Vifor制药adds to chronic kidney disease lineup with pair of acquisitions

Nephrology products company Vifor Pharma is shelling out about $252 million combined up front to acquire Sanifit Therapeutics and Inositec, developers of drugs for a blood vessel complication affecting some chronic kidney disease patients. Both biotechs are in clinical trials with their respective lead drug candidates.

Urinary system, bladder, kidney

Chronic kidney disease’s progression can lead to problems beyond the kidney as mineral deposits form in blood vessel walls and heart valves, limiting blood flow. Vifor Pharma has reached deals toacquire两家公司Sanifit疗法和Inositec, with clinical-stage drug candidates that address these disease complications.

The Sanifit deal is the bigger of the two transactions. Switzerland-based Vifor said Monday that it has agreed to pay €205 million (about $230.9 million) up front to acquire all of the shares in Sanifit, securing global rights to that biotech’s lead drug candidate, SNF472. Development and regulatory milestones could bring another €170 million (about $191.5 million) in milestone payments; sales-based milestones are in the high triple digit million range at peak sales.

Sanifit is developing SNF472 as a treatment for two types of calcification in chronic kidney disease patients. Calcific uremic arteriolopathy (CUA) is a rare condition characterized by the buildup of calcium deposits that block small blood vessels in skin and fat tissue. In the more common peripheral artery disease (PAD), the calcium buildup causes a narrowing of the arteries in the legs. The Palma, Spain-based biotech’s drug is a small molecule designed to bind to hydroxyapatite crystals, preventing them from building up into calcium deposits.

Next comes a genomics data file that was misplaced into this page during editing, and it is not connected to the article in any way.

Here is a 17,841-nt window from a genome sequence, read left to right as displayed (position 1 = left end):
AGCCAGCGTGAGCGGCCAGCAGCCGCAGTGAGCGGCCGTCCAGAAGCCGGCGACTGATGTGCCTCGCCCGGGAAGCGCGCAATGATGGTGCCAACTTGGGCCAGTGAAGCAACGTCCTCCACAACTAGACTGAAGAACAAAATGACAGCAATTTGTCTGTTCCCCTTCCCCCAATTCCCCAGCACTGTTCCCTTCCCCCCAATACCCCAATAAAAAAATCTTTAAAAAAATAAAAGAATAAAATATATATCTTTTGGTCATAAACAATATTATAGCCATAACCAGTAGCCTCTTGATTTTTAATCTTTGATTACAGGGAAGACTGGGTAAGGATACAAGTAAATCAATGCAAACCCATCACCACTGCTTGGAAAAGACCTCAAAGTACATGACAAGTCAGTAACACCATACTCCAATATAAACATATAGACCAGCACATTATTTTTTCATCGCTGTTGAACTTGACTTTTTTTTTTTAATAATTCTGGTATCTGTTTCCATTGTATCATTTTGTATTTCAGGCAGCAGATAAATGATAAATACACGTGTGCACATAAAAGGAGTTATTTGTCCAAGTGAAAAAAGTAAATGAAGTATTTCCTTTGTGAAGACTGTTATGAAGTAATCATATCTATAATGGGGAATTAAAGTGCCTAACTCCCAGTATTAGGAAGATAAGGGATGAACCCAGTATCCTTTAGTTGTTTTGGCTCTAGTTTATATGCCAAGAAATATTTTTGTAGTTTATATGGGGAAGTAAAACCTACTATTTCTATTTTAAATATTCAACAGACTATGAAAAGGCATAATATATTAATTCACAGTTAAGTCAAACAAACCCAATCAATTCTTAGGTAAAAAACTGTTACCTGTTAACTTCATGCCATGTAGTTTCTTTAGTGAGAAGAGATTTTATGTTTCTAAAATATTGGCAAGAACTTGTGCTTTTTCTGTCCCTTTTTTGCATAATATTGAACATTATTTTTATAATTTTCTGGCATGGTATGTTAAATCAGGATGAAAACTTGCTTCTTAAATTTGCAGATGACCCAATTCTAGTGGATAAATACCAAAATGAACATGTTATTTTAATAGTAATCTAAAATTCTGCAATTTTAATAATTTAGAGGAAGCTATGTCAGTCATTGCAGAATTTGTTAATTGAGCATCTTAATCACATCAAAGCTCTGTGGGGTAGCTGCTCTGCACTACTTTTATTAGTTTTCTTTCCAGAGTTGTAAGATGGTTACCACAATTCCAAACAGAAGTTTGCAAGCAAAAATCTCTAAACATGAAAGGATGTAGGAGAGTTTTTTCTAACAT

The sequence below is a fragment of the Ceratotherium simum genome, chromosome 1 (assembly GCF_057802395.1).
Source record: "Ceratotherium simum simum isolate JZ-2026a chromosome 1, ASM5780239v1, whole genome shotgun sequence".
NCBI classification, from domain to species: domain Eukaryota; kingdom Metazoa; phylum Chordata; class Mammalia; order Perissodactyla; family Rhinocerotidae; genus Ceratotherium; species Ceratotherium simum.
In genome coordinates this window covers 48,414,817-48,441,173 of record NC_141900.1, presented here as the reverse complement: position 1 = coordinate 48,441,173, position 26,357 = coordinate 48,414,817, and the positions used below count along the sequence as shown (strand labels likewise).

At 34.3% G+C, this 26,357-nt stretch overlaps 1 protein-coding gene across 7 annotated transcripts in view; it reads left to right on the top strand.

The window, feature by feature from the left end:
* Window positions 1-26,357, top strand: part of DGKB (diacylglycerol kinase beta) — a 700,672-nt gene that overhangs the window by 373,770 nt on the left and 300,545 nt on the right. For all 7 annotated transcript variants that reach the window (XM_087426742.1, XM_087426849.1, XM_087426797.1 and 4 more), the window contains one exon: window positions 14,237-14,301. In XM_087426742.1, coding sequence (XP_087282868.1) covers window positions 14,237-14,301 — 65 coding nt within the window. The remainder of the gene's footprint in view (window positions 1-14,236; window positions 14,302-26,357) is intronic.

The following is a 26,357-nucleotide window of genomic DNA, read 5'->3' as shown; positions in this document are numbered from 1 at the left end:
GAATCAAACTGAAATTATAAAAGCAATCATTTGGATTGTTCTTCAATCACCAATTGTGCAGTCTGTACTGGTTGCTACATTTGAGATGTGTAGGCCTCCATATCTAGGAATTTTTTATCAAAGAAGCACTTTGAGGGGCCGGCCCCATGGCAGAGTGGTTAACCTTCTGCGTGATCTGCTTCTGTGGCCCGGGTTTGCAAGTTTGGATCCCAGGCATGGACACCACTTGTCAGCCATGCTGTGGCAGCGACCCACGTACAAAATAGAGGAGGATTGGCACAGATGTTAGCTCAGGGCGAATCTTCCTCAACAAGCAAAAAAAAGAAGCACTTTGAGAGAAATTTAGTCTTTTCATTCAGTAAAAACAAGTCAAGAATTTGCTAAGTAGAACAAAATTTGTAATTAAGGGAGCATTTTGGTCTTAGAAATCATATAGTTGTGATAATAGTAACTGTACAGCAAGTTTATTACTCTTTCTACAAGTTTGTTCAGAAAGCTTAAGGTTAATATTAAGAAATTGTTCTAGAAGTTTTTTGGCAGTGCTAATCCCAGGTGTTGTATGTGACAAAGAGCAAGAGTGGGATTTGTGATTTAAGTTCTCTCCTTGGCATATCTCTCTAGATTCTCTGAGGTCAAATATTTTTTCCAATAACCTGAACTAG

Sanifit explains how SNF472 works in this video:

In a Phase 2 study testing SNF472 as a way to slow arterial calcification, Sanifit reported that the drug met the main goal of reducing coronary artery calcium progression in patients over 52 weeks compared to a placebo. The company has advanced the drug to Phase 3 testing in CUA patients. The goal of that clinical trial is to measure for wound healing and pain. A separate Phase 3 test in PAD evaluating the drug in patients on dialysis is expected to begin next year. Vifor estimates that the addressable PAD population in the U.S. and Europe is ore than 600,000. The ultra-rare CUA patient population in both markets is about 10,000.

In the other acquisition, Vifor is paying 20 million Swiss francs (about $21.5 million) for Inositec and its small molecule calcification inhibitor, INS-3001. Milestone payments are in the low triple digit million range. A Phase 1 study is expected to dose its first patient by the end of this month. Depending on the results, Vifor plans to advance the drug to two Phase 2 tests in 2023, one in non-dialysis chronic kidney disease patients who have PAD, and the other in patients who have aortic valve stenosis, which is a progressive deterioration of the aortic valve due to calcification. Current treatment for the condition is surgical implantation of a new valve. Aortic valve stenosis is rare; Vifor estimates that 1.1 million patients in the U.S. and Europe are eligible for treatment.

“We are gaining momentum with our ambitious strategic growth plans as we today add Sanifit, Inositec and their promising assets to our strong nephrology portfolio,” Vifor Pharma CEO Abbas Hussain said in a prepared statement. “These acquisitions are a perfect fit for our expanding nephrology pipeline, which now includes vascular calcification inhibition treatments across various stages of non-dialysis [chronic kidney disease] and even [non-chronic kidney disease] patient populations.”

Vifor expects to close the Inositec acquisition by the end of the year. The Sanifit deal will take a little longer. The company expects that transaction will close in the first quarter of 2022.

Image: Getty Images, magicmine